1-24-14

Apple Computer can lay claim to having bankrolled one of the most famous Super Bowl spots in history. The ’1984′ ad that launched the original Macintosh is the sort of thing Adweek refers to with phrases like “as good as it gets.” This past weekend marked the 30th anniversary of the spot’s debut, so naturally Apple was expected to follow up with… something.

(Or, this weekend’s Super Bowl was close enough to the 30th anniversary, as ’1984′ actually premiered in at least one marked in December ’83, and went wide in January ’84 during the Super Bowl.)

But Apple did not buy Super Bowl air time, because who needs such a thing when you’re Apple? The company instead dropped a long spot online. ‘1.24.14’ captures images during a 36-hour span in geographic regions starting in Melbourne, Australia and moving west through more than a dozen other locations to Seattle, all the while showing the neat stuff people do with Apple products. The spot is directed by Jake Scott, son of Ridley (who directed ’1984′), and created by a team of fifteen crews placed around the globe and synced to Scott’s command center via data cables and FaceTime calls.

Below, watch a behind the scenes video that shows how you can create a great commercial with iPhones and an effective lack of a budget ceiling.

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Florey - Clockwork Orange

When you think of filmmakers who build unique, vast worlds, five that certainly come to mind are Guillermo del Toro, Terry Gilliam, Stanley Kubrick, David Lynch and Ridley Scott. Which is why the Hero Complex Gallery chose those five men as the subjects of Imagined Worlds, their latest exhibit at the Los Angeles based art gallery. Dozens of artists from around the world have chosen some of the filmmaker’s films to interpret through their own vision, creating a unique blend of creativity straddling the line of fandom and homage. The show opens Friday January 17 and remains open though February 2. Check out some images below. Read More »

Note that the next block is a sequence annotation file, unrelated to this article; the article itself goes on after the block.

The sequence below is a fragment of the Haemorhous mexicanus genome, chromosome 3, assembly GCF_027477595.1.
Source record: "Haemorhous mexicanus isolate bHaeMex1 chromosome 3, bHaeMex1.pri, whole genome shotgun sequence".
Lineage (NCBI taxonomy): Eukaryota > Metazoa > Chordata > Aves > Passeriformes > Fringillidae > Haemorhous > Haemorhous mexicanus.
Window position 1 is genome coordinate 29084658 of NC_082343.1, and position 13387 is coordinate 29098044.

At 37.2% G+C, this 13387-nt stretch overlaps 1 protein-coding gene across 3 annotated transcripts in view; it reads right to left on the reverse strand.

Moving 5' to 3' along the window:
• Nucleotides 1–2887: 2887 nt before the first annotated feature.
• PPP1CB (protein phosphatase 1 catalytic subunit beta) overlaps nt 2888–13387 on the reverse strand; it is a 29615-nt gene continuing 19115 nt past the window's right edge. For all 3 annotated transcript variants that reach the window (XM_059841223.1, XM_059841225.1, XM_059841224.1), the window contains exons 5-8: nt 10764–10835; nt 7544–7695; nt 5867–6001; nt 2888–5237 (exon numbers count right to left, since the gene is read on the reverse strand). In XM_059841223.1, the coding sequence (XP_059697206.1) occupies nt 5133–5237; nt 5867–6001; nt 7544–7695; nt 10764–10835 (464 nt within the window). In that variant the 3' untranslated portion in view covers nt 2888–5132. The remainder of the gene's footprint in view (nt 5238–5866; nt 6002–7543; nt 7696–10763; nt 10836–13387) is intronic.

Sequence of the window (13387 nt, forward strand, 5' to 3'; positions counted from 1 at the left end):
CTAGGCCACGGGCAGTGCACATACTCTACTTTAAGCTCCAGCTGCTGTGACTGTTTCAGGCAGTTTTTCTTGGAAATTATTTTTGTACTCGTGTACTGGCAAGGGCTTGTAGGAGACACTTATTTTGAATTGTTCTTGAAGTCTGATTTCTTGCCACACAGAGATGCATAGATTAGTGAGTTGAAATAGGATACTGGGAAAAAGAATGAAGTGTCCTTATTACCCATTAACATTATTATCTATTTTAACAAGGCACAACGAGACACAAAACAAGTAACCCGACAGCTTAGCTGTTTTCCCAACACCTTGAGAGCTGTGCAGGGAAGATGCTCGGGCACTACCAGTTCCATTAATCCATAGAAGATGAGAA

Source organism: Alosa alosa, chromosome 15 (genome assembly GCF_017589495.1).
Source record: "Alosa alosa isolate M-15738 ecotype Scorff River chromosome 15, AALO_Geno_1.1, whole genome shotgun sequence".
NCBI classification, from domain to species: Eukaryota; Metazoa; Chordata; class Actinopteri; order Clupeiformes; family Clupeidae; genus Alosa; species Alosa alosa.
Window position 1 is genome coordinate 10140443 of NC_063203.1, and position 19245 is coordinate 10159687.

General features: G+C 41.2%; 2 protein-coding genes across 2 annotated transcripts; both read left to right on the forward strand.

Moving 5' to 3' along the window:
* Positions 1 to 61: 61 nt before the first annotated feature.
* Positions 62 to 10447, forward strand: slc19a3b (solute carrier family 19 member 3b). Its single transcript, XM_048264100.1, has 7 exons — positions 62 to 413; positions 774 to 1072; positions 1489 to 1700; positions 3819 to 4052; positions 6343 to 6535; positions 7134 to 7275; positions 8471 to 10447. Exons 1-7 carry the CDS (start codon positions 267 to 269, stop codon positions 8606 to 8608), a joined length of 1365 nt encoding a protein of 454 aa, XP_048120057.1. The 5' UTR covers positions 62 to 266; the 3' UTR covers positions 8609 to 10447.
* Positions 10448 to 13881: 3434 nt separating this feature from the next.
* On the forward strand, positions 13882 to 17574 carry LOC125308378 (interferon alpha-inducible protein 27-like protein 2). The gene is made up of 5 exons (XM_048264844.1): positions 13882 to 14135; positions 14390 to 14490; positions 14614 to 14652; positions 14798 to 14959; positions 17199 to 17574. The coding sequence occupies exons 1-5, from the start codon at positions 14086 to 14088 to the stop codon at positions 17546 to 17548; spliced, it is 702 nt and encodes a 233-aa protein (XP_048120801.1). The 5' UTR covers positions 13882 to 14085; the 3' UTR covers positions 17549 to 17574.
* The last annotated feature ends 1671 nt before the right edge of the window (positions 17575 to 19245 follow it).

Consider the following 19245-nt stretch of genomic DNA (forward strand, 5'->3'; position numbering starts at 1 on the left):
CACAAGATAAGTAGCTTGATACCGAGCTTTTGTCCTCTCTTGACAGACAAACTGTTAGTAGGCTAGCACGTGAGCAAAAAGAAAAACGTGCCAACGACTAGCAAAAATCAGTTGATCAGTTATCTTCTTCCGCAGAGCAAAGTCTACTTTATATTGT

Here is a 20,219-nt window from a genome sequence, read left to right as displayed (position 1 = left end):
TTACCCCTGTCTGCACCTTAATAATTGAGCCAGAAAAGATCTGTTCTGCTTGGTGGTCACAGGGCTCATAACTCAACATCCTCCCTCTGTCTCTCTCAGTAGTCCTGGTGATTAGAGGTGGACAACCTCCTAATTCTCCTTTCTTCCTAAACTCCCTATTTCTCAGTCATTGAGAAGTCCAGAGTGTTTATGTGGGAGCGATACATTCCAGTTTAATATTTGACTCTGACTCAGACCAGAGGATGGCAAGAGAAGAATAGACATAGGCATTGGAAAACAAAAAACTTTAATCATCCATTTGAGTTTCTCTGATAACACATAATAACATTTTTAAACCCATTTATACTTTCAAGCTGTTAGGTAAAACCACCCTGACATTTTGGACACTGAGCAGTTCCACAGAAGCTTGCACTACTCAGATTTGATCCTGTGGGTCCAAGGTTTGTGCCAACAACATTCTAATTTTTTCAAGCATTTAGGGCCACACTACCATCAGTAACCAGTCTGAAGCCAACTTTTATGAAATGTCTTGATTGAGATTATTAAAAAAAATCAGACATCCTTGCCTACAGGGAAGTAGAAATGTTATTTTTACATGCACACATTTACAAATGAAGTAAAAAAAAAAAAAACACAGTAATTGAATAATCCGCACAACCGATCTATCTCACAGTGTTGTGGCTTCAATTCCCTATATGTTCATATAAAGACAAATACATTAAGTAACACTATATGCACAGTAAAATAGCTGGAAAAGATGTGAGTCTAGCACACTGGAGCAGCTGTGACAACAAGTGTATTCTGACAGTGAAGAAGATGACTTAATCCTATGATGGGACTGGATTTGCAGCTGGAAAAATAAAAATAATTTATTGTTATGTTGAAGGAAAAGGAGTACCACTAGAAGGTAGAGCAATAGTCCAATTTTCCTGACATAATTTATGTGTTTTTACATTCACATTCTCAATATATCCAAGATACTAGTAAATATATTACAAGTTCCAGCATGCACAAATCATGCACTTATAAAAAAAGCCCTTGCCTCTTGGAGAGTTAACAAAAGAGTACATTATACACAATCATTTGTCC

Microsoft Says There Are No Plans for a ‘Halo’ Movie

haloreach

Briefly: The biggest rumor of the week came courtesy of a Production Weekly report saying that Ridley Scott would be producing a big-screen Halo film. Details included that it would exist independently of Steven Spielberg’s show set to air on Xbox Live, and that Paul Scheuring (Prison Break) will script.

But Microsoft says it’s all bunk. The company released a statement to Eurogamer that reads:

The Halo franchise encompasses many elements, including games, action figures, novels and more. As always, we have many projects in the works that offer us the opportunity to bring in new audiences to the franchise, as we did in the past with Halo Legends and Halo: Forward Unto Dawn. We plan to continue telling the Halo story through innovative channels, but there are no plans for a Halo motion picture at this time.

The notion of Scott and Spielberg going head to head in a producer capacity with material like Halo may have been interesting, even if it didn’t seem very likely. Let’s hope the show that does air on Xbox Live will be more, say, Battlestar Galactica than a TV expansion such as Agents of SHIELD.

CHILD 44